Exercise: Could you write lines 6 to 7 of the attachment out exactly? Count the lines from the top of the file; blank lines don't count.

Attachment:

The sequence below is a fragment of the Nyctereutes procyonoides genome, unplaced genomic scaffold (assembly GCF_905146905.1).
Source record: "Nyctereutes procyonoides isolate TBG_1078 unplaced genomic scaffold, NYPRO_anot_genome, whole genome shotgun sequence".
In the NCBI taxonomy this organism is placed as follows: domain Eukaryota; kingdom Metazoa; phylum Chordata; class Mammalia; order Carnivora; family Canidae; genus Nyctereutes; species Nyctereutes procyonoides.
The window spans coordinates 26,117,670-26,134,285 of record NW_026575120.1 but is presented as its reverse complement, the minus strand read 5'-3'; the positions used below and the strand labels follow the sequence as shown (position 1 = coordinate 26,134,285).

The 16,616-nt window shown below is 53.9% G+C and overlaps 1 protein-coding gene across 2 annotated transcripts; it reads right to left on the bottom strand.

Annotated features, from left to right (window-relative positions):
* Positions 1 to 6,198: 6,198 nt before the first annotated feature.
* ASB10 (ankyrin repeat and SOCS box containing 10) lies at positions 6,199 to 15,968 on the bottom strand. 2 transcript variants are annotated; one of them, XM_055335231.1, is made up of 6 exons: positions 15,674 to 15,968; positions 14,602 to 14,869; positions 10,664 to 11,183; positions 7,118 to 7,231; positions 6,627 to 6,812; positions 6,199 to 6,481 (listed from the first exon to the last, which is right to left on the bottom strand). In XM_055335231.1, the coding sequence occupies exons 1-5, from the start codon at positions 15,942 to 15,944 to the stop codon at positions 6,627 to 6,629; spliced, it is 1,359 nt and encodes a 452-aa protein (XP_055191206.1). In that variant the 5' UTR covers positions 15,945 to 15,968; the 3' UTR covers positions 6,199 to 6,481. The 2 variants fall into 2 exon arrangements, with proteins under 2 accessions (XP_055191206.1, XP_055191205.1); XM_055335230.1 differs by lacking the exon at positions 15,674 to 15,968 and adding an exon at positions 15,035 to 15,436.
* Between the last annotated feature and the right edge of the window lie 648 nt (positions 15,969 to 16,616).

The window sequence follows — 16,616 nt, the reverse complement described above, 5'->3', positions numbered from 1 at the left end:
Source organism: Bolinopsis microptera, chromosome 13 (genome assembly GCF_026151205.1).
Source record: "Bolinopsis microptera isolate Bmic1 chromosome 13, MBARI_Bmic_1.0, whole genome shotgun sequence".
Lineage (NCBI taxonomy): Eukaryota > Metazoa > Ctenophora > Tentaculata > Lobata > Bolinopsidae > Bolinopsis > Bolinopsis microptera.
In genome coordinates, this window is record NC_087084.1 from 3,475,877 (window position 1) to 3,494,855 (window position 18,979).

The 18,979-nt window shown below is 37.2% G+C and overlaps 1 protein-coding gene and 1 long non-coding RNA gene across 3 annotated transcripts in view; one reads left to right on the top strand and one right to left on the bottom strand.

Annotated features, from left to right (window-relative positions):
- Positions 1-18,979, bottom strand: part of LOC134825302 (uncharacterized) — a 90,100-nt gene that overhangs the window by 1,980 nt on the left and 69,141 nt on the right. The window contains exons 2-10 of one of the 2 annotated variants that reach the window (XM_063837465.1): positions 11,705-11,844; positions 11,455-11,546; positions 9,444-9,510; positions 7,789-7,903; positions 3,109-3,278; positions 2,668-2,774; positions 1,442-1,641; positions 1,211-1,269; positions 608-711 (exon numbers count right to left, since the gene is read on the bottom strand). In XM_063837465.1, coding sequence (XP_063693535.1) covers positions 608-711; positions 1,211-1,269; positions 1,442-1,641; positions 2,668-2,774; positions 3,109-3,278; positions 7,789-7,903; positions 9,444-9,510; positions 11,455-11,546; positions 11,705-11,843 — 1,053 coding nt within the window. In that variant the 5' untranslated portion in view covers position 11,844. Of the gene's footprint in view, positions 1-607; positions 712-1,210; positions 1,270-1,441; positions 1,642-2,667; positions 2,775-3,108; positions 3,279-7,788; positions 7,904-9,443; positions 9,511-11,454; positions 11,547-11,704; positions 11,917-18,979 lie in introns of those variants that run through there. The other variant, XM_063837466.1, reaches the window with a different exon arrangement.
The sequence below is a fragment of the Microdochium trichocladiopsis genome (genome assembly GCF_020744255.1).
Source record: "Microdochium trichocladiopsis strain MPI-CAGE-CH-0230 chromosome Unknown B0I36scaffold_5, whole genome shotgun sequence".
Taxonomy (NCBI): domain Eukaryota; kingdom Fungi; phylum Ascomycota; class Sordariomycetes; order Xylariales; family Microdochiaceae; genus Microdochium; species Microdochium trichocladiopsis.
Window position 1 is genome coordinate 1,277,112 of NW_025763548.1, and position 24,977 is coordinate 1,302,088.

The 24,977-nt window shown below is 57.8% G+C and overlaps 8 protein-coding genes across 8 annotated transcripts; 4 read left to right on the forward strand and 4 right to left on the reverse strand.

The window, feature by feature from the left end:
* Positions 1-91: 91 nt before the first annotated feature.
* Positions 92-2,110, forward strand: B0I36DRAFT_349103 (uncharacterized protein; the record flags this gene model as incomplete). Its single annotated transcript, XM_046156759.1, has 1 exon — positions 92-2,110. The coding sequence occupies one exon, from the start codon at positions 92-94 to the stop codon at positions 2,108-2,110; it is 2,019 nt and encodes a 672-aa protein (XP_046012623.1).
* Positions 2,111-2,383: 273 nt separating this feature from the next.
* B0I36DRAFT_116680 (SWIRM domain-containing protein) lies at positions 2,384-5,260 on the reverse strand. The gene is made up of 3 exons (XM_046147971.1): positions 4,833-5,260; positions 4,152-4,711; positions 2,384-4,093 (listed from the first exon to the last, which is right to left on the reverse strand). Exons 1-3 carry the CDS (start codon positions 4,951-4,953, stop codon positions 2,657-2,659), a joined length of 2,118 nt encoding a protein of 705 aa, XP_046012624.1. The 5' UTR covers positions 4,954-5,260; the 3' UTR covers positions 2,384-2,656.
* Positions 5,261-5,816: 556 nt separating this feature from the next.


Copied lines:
Annotated features, from left to right (window-relative positions):
* Positions 1 to 6,198: 6,198 nt before the first annotated feature.